Christy Billings, my colleague for the veterans’ writing group, suggested that we each write a review of a book that we were reading or had recently completed. Except for one of our WWII veterans who checks out books almost daily who decided he had nothing to say on any of them, everyone rose to the occasion. I was traveling with Morality for Beautiful Girls by Alexander McCall Smith on my recent forays to Denver and Williamsport. Here’s what I wrote:
Alexander McCall Smith writes faster than I can read. The No. 1 Ladies’ Detective Agency series is now up to more than a dozen volumes. I got lost at about number six and have started over.
Morality for Beautiful Girls confronts Precious Ramotswe of Botswana, the owner of the agency, with a series of crises. Her fiancé, the owner and chief mechanic of Speedy Motors, is wallowing in depression, her business appears to be failing, and her assistant needs extra funds to support a dying brother, on top of the money she sends to the rest of her family.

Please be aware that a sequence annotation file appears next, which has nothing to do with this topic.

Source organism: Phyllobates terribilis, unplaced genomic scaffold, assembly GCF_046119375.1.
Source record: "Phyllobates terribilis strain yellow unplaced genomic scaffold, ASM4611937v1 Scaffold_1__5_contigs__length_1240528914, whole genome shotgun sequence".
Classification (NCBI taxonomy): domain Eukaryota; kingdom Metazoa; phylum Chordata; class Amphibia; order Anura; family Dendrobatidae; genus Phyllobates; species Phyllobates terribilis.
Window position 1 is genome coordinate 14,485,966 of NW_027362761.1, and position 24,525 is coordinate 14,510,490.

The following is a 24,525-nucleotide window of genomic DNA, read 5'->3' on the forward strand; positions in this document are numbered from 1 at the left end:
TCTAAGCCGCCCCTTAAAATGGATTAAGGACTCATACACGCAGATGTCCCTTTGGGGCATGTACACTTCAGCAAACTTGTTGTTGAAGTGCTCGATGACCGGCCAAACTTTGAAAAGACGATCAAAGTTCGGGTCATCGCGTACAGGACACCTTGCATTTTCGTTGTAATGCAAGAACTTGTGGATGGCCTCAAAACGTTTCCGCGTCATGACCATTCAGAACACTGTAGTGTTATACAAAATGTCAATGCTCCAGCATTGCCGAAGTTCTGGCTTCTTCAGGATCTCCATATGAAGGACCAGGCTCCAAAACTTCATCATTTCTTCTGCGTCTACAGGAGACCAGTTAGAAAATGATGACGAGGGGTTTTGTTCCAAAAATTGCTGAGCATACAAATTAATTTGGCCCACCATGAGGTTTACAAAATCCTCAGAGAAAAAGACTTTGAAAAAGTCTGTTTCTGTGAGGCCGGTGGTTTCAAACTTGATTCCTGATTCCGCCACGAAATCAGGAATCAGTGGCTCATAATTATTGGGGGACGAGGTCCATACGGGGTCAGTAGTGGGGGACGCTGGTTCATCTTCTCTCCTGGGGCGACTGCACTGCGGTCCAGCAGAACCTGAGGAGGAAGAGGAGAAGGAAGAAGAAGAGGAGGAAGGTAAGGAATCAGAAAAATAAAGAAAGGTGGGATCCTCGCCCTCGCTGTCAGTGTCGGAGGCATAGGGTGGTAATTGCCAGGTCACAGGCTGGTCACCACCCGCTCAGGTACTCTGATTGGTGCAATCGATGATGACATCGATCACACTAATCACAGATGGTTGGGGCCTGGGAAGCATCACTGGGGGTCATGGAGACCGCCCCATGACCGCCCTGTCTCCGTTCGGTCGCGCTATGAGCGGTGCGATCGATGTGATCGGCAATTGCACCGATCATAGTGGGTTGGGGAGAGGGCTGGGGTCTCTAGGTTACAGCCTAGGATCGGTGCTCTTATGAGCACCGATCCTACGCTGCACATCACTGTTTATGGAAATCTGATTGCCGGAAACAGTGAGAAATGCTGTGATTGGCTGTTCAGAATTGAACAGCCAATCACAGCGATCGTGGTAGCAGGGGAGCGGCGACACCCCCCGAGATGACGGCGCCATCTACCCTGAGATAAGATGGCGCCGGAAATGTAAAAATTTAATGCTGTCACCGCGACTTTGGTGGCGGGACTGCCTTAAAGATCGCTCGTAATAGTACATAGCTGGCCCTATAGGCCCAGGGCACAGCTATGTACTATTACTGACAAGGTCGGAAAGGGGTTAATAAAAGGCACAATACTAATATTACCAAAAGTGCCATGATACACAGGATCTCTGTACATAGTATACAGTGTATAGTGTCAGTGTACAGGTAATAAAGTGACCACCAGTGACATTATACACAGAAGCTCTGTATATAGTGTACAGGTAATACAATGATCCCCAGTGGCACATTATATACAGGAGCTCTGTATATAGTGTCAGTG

Enter the Government Man who suspects his sister-in-law is trying to kill his brother. When he appears to threaten Mma Ramotswe over the question of a license, she says, “I cannot hear what you are saying. I cannot hear you.” This approach seems a far better way to settle a dispute without either yelling or sticking one’s fingers in one’s ears and yelling, “La-la-la-la-la” to drown out the other person.
AMS layers his narratives in the most excellent way, and reading the books is like peeling off the leaves of a delicious artichoke, to arrive at the heart, which one dunks in a great deal of butter and savors to the last bite.
So, pour yourself a cup of bush tea (here called rooibos or red bush) and sit under a tree to contemplate the world according to Precious Ramotswe.